Isla de Pascua

I didn’t know much about Easter Island before going there – it’s one of the few Pacific Islands I could get to on my round-the-world ticket and it has those carved stone heads. To be honest I don’t know much more about it after four days there – the stone heads are called Moai, there are fewer of them than you might imagine and the bases they stand on are called Ahu. Only a handful of the sites marked on the tourist maps with little Moai symbols actually have standing, and therefore photogenic, examples. Those you’ve probably seen photos of are at the Rana Raraku quarry where they were hewn from the rock. Almost all of the surviving Moai are found there. The symbols on the map actually signify an archaeological site, typically a jumble of stones half buried in the grass. You need a pretty good imagination to see them as the archaeologists have described them.

It’s a one-town island. Hanga Roa has the airport, a collection of souvenir shops, some tiny “supermarkets”, several car hire places, loads of restaurants and lots of tourist accommodation. It also has two diving centres. They both use speedboats to get to the dive sites, taking upto about eight divers at a time for a single dive before returning to shore. Both provide full equipment. I did a couple of dives with Orca Diving.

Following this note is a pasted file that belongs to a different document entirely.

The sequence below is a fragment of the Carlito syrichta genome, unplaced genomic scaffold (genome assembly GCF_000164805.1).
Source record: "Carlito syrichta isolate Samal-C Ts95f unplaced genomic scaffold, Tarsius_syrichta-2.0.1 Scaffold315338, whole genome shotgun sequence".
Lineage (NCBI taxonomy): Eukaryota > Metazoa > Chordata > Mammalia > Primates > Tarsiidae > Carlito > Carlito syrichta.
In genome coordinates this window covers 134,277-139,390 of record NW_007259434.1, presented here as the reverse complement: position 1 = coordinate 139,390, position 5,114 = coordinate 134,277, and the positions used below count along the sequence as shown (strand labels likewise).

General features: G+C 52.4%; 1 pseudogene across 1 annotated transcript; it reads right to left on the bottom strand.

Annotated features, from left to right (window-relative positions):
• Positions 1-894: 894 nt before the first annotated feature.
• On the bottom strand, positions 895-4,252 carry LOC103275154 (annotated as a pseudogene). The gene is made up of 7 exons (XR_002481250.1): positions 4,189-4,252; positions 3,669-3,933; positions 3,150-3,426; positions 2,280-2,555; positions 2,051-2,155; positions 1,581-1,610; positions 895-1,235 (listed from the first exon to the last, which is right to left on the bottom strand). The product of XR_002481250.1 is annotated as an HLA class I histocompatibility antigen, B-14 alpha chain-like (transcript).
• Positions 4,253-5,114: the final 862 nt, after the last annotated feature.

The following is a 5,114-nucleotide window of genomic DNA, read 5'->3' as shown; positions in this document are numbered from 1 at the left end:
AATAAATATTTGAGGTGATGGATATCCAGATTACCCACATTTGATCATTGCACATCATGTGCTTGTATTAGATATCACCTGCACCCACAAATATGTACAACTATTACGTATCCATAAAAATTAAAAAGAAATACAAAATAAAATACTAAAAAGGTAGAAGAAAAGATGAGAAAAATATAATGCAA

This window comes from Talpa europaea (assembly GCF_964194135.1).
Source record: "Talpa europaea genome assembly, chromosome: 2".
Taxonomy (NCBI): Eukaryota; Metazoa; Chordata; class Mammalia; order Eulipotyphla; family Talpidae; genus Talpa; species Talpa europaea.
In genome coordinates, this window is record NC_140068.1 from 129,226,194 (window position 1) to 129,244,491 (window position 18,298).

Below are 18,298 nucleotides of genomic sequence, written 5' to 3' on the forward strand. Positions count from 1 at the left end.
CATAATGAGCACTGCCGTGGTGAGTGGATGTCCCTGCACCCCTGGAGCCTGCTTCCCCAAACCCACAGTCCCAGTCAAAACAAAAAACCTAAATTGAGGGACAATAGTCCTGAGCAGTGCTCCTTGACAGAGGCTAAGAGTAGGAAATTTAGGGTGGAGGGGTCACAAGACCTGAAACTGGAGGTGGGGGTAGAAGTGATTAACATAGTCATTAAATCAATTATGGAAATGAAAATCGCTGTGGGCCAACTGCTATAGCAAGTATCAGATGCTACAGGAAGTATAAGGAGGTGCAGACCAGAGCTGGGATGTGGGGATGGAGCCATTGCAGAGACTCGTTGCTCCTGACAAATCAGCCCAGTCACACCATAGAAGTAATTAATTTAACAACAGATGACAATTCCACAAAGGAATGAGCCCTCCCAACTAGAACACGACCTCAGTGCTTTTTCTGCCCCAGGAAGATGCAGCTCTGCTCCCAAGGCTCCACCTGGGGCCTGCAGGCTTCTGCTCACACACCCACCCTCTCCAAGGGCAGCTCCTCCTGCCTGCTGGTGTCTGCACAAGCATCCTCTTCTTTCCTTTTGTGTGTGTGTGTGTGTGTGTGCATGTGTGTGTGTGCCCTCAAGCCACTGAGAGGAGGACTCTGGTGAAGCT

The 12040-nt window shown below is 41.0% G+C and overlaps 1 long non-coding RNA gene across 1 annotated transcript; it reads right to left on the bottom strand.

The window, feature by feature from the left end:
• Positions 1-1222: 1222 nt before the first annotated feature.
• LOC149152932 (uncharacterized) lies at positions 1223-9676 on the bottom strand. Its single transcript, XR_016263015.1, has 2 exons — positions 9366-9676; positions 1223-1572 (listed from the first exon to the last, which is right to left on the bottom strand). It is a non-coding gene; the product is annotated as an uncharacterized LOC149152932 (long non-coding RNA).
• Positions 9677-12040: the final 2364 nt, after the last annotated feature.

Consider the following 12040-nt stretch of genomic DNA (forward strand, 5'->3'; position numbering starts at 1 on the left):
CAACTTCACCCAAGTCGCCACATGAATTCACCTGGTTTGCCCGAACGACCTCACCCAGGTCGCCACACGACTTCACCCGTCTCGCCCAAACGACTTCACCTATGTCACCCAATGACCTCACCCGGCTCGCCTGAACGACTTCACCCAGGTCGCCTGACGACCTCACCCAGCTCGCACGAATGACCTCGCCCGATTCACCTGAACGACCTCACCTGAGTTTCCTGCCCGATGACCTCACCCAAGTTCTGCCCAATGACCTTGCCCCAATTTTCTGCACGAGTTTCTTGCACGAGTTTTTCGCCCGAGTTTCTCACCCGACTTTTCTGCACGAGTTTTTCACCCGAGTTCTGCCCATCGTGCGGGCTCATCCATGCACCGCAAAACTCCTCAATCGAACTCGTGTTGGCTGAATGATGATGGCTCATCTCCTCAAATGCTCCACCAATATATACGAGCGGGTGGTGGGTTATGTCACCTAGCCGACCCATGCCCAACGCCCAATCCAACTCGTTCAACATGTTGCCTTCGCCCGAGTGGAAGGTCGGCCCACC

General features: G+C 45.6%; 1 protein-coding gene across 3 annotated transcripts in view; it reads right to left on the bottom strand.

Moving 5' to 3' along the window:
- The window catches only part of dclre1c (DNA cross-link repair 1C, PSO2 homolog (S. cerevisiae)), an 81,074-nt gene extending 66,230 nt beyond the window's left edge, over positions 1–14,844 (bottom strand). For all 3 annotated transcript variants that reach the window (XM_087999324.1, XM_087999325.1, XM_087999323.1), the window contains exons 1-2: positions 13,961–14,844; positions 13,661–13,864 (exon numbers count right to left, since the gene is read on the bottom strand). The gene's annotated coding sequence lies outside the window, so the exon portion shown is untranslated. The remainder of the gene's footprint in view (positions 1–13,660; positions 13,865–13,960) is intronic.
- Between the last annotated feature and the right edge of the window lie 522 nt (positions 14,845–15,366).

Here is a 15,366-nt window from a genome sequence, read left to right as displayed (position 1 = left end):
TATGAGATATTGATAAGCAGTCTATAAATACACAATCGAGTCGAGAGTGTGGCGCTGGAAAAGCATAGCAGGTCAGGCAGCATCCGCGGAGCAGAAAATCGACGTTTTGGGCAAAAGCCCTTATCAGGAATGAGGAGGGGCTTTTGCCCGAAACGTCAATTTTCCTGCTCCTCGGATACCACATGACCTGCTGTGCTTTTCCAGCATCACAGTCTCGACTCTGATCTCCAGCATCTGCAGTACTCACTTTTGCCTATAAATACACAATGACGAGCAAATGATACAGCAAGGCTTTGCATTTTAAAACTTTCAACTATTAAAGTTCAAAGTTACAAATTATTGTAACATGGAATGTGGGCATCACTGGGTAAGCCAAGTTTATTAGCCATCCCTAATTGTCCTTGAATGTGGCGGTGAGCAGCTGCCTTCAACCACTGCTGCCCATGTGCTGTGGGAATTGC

The first dive was at Moto Nui. The water was cold compared with Koh Tao – 20 degrees Celsius instead of 30 degrees. Ten degrees might not sound much but it makes a big difference. Even with a full 5mm wetsuit and hood I was shivering within about five minutes and sucked through my air like it was going out of fashion. But it was worth it. The water was an incredible blue and the visibility was amazing at 60+ metres. There weren’t many fish. I saw puffers, trumpet fish, long nose butterflies and several really colourful moray eels. There were lots of corals too. The second dive was at The Pyramid at Te Peu. Again the visibility was incredible, the water was cold and there were similar numbers and varieties of fish. I had planned to do five dives to get a discounted rate but decided two was enough given the water temperature. It felt strange being a paying customer and not being one of the staff, lugging equipment around and looking after the punters.

For the rest of my time on the island I hired a bicycle and explored. Outside of Hanga Roa there are just two surfaced roads and a handful of dirt roads. The dirt roads are pretty bumpy in places. I cycled and walked about 90km over three days and saw most of the island. It was a nice place to spend a few days. There are some photos in my Easter Island set at Flickr.

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